Fully CGI animated films are not the exclusive domain of Disney or Pixar, other studios like Dreamworks, have released films like;  Kung Fu Panda, Shrek and Monsters vs Aliens which have been hugely successful, though in my opinion Dreamworks studios aren’t on the same level as Pixar.  The problem I have with CGI is that because it has become (relatively) inexpensive, other small companies are abandoning hand-drawn animation and while CGI may be more cost-effective, it’s still expensive nonetheless and since the indy companies don’t have huge budgets, the productions they release like; Donkey Xote, Impy’s Island and Farm Kids look shockingly bad.

I love animation in all forms and believe that the CGI animated films can be just as good as the traditional hand-drawn counterparts but it saddens me to see how cell animation is slowly dying.  Just because you can use CGI doesn’t always mean you should.

For a time I thought that Japanese anime was a refuge as most animation studios in the country are relatively poor and as such they stick to traditional hand-drawn animation (due to the fact that the studios dont have millions of dollars to purchase the render farms they’d need for the animation), and most of the studios in Japan still do to this day however, I’ve noticed that even anime isn’t safe as more and more CGI is starting to intrude.  In 1995, Mamoru Oshii’s adaptation of Masamune Shirow’s Ghost in the Shell, was a true sight to behold as it integrated many new computer generated techniques that looked absolutely fantastic.  Ghost in the Shell was one of the key inspirations for The Matrix (1999), a film that revolutionized modern cinema with the advent of its ‘bullet time’ special effects.  Sadly in 2008, Ghost in the Shell 2.0 was released and had ‘improved’ CGI segments.  Not only was the CGI of poor quality, but it was also few and far between and rather than render scenes like the tank battle in CGI (which might have been pretty awesome), the creators decided to redo scenes like; Motoko scuba diving.  The animation looked completely out-of-place and they ruined a perfect film with invasive CGI.  Steamboy followed a similar path as Rescuers Down Under, whereby the traditional-looking animation was all done on computers.  I don’t really have a problem with CGI being used to emulate cell animation, If I can be tricked into thinking it’s hand-drawn that’s fine, but when they try integrate a 2D character into a 3D background, specially if there’s rotation involved, oftentimes it looks pretty bad.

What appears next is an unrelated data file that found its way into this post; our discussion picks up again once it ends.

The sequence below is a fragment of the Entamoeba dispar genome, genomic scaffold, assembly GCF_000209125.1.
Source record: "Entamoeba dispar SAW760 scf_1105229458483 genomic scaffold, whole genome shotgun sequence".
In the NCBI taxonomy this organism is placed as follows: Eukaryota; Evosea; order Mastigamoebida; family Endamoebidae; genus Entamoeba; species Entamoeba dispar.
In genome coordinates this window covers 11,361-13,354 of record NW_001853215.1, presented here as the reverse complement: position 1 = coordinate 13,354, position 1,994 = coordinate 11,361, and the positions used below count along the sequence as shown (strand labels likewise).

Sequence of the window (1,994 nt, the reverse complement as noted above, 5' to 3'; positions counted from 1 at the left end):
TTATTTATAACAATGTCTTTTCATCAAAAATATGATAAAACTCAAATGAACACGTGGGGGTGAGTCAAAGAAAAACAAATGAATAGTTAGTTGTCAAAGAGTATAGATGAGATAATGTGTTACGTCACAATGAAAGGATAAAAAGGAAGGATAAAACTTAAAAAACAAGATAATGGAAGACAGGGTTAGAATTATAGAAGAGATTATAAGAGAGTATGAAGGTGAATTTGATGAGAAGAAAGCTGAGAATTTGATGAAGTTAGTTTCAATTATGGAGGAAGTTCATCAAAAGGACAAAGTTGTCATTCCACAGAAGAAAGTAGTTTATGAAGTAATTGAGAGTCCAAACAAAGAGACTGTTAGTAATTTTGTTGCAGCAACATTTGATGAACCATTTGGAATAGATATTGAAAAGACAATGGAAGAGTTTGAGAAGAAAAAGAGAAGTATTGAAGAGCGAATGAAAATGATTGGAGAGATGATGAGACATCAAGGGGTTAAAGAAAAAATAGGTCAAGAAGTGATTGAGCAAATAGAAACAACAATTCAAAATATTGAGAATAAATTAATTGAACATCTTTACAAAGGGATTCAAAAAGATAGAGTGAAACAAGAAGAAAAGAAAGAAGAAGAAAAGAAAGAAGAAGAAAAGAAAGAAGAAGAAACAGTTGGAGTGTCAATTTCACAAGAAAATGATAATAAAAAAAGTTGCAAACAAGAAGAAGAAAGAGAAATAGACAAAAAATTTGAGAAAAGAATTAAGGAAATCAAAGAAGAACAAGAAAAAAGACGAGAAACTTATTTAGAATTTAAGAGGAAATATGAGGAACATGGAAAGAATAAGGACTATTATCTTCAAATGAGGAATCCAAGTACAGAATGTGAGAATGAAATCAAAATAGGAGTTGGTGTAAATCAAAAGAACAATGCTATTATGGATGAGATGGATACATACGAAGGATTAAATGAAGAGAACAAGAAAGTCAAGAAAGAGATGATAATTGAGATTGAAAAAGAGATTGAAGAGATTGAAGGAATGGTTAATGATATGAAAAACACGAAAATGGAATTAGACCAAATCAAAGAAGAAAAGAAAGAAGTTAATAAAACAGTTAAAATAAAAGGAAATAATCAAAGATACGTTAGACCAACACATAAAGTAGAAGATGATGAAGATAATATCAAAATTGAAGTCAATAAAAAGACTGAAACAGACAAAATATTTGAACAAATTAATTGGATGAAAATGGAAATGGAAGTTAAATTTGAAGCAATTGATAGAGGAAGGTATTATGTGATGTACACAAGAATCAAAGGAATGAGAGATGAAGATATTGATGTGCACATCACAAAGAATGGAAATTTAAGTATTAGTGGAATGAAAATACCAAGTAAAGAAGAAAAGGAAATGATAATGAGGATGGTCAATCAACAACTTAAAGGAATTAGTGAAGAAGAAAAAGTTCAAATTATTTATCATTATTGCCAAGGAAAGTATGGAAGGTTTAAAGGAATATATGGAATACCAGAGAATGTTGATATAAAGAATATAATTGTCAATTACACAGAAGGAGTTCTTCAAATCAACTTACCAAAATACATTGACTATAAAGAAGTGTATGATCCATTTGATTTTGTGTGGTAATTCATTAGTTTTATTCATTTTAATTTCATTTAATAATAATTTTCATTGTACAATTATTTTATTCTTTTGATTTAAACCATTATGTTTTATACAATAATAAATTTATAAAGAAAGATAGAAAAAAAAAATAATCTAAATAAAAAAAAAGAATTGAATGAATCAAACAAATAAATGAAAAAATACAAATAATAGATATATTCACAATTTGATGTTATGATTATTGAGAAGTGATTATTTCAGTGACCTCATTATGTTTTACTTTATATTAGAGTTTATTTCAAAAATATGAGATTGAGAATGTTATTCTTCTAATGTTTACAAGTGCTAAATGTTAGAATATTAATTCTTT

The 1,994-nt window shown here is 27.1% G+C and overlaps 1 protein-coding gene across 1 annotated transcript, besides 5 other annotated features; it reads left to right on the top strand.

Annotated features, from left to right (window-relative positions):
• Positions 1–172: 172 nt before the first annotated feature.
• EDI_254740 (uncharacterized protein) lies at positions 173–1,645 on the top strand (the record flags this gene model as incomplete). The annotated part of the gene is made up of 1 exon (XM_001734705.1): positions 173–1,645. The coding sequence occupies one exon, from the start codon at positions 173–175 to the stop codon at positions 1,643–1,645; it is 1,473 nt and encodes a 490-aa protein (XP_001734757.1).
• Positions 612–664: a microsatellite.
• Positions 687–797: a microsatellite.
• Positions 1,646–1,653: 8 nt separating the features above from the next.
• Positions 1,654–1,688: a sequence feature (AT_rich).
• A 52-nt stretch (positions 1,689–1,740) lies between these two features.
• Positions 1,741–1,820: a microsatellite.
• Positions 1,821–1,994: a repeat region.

The animation in the original version (as seen left) fits in with the rest of the film but the new 'improved' CGI additions (right) look out of place.

Can someone please explain to me how replacing the signature green hue and replacing it with orange makes Ghost in the Shell somehow better?